12 tips - How to Avoid the Hidden Dangers of Foreign Holidays
Most injuries come from handling your luggage. Since many airlines have a 20kg limit, most people pack their bags to the weight limit. If you are not used to lugging 20kg around with you it is important to read the suggestions below. (20kg is equivalent to the weight of an average 6 year old child).
Where most people get injured is lifting, dragging and twisting bags on and off conveyor belts and into overhead spaces. There are also lots of opportunities for cuts, grazes and bruises as well as hidden dangers such as deep vein thrombosis.
Using an unfamiliar bathroom puts you at risk of slips and falls, shower trays and baths can be dangerous. Watch out for electrical adaptor plugs that fall to bits when you pull them out, Sue got an electric shock in Budapest when an adaptor plug fell to pieces as she pulled it out of a socket!
This is typically what you might do:
Pack suitcases and bags upstairs, weigh them on bathroom scales, make sure you get the full 20kg in each bag. Manhandle them downstairs, get taxi or car ride to airport or train station.
At the airport, check in bags. Go through security theatre this could mean standing in line for ages. At or after x-ray you might have to take off your shoes so they can be X-rayed too.
When your flight is ready, walk to departure gate with hand luggage and anything that you bought airside; could be a mile or so, and hand luggage can weigh 10kg/item at check-in. Plus nobody weighs the stuff you buy while waiting for the boarding gate.
When you get on the plane you lift your hand luggage and shopping into the overhead
locker and spend the next few hours sitting in a cramped position until
arrival. Then you get up, lift your hand luggage down and deplane.
More security, then if you are lucky, and your luggage has arrived the same place as you, collect luggage from carousel.
Carry/wheel luggage to coach/taxi. At destination move luggage again.
Congratulations you have arrived. After a week or two repeat in reverse.
12 Tips to avoid injury
What you should do
Let's go through the stages again and I will suggest how you can avoid injury:
Instead of packing your suitcases and bags upstairs, do it downstairs. Bring your bathroom scales downstairs if you need to weigh the suitcases. Or buy a portable spring type weighing device.
If you have a taxi let the driver load your suitcases for you, if you must handle them avoid twisting and lifting at the same time. If you have a history of back problems consider one of these lightweight velcro lifting belts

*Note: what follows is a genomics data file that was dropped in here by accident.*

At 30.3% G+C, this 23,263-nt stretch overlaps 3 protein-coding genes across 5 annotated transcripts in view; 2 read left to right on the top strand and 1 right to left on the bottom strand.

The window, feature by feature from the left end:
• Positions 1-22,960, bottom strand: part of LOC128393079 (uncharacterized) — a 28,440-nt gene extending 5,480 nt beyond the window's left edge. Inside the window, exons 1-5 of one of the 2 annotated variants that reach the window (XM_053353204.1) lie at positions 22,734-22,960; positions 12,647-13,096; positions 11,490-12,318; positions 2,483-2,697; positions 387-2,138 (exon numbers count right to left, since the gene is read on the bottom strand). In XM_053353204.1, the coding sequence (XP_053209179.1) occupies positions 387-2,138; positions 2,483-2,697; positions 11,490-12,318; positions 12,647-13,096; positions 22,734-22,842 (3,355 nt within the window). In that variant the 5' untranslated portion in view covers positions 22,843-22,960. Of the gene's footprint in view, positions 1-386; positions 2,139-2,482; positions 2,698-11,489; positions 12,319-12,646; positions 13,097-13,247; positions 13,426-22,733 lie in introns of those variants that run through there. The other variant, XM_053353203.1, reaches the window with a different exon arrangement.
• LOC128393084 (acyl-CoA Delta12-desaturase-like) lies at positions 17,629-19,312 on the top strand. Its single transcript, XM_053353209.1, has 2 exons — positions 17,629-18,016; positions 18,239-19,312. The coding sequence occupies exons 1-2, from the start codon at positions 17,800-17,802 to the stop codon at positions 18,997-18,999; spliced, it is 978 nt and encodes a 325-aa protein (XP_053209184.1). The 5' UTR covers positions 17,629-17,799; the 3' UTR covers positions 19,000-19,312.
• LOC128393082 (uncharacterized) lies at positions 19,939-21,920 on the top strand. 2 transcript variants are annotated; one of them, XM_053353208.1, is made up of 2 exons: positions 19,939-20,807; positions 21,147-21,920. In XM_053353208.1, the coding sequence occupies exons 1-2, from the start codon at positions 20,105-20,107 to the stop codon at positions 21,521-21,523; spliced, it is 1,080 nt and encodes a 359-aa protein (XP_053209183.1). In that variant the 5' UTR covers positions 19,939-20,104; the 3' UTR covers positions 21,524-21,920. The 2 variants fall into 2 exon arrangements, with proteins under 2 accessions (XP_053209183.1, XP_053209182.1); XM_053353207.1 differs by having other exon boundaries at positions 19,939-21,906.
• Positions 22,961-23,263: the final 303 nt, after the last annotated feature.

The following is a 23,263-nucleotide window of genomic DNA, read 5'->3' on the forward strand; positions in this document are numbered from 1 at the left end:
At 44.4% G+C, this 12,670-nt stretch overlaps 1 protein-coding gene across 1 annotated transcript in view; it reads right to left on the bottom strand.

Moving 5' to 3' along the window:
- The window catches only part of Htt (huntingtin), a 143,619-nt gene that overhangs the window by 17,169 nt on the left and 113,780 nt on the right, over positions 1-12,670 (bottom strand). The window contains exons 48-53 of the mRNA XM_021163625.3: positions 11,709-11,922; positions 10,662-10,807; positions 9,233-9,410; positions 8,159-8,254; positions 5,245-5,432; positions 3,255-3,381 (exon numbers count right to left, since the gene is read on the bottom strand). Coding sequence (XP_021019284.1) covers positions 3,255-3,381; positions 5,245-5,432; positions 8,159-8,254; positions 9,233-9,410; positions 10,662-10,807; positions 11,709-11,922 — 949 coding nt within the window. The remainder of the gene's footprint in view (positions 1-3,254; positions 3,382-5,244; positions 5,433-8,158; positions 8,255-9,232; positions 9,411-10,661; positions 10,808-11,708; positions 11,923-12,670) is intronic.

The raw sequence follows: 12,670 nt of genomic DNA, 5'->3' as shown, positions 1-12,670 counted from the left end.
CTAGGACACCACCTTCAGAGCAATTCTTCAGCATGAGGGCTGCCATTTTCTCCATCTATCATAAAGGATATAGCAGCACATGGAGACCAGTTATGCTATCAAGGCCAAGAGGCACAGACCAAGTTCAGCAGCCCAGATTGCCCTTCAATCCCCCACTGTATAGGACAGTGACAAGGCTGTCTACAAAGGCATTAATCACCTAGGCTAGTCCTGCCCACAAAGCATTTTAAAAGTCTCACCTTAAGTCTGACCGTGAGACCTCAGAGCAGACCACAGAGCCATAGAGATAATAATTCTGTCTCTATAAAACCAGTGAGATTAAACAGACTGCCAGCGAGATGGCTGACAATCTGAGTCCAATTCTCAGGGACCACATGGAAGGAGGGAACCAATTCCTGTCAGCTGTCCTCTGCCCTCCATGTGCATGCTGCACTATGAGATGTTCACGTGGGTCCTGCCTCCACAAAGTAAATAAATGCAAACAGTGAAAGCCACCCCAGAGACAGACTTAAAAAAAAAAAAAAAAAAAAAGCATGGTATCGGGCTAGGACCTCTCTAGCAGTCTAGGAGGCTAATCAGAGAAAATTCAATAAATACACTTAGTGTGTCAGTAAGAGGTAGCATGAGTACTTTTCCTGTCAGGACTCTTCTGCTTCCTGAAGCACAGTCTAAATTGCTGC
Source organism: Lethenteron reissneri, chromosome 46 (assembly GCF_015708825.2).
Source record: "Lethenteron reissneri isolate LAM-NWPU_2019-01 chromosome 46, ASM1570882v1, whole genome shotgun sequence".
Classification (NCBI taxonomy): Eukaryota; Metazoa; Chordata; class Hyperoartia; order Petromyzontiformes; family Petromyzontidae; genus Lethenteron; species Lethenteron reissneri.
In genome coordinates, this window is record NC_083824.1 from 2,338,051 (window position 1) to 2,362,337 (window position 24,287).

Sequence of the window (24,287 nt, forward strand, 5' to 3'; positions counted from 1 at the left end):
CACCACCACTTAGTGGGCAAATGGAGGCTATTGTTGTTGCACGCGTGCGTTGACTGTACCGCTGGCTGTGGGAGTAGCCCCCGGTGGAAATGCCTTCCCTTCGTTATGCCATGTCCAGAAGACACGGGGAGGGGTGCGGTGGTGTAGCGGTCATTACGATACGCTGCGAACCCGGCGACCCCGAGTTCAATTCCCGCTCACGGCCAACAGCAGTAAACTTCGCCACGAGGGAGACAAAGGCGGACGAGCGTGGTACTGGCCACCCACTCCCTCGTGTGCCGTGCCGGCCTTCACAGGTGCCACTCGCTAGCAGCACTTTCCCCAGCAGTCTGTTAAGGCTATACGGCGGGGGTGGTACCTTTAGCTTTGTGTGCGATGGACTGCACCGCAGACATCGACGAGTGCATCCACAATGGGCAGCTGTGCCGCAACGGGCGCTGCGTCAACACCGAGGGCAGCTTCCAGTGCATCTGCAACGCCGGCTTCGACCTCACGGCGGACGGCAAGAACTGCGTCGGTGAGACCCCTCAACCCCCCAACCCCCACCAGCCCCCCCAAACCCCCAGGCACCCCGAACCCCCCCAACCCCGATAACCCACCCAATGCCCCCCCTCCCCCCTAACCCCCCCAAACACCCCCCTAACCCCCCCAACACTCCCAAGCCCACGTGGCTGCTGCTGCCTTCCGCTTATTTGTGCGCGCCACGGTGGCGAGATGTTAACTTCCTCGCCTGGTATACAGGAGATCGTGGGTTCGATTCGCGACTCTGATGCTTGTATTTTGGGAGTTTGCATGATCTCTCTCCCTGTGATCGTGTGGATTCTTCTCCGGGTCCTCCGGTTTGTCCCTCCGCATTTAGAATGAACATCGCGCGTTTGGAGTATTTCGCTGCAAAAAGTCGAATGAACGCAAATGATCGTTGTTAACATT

If your next challenge is the train station, choose a station where the platform is on the right side for you, avoid carrying your bags over footbridges whenever possible. Plan your return journey ahead, you might want to come back to a different station to avoid carrying suitcases over a footbridge.
At the airport check-in you will have to lift your bags onto a low conveyor belt.
Stand square on to the conveyor, clear the floor around you, bend your knees
and lift carefully in one clean movement.
Going through security theatre could mean standing in line for ages.
At or after x-ray you might have to take off your shoes so they can be X-rayed too.
Bending to undo shoelaces is risky after a long stand. Sit down if you can, next best is to put your foot up onto a railing or surface. Do not do a toe-touch style forward bend after a long stand, your hamstring muscles will be tight and you could strain your back.
Then you wait for your flight to be ready, walk to departure gate with hand luggage and anything that you bought airside, could be a mile or so. This is where wheeleable hand luggage is a godsend.
Invest in something that rolls easily with minimum effort, I like Samsonite spinner suitcases.
Shoes are important. Airports are not the place for impractical fashion shoes, remember you will be wearing them for hours while walking standing and sitting.
When you get on the plane you lift your hand luggage into the overhead locker and spend the next few hours sitting in a cramped position until arrival. Then you get up, lift your hand luggage down and deplane.
Lifting bags overhead is unfamiliar for most people, the main advice is not to twist when you lift and use your legs rather than your shoulders to produce the lift.
Carry a scarf to protect your neck from draughts on the plane and anywhere else that you might be at risk. A scarf can also be used for security to tie a handbag to your belt.
Some people like to take a couple of aspirin as soon as the plane doors close, the idea is to thin the blood and reduce the likelihood of blood clots. Don't do this without getting medical advice.
More security checks and queuing, then if you are lucky, collect your luggage from the carousel. Another risky lift as you are faced with a heavy moving object and it can be difficult to get a clear space to position yourself well.
Ideally time your lift so that you are holding and facing the suitcase as it moves away from you, lean back with knees bent and let the suitcase topple off the conveyor towards you.
Carry/wheel luggage to coach/taxi.
Choose luggage with wheels and straps, this makes it easy to trundle and you don’t need to pay for trolleys or porters. It is also kinder to your body
At destination move luggage again.
Congratulations you have arrived.
When you arrive at your destination carry out an inventory of all slippery surfaces, especially shower trays, tiled floors and baths.
Happy holiday – stay safe!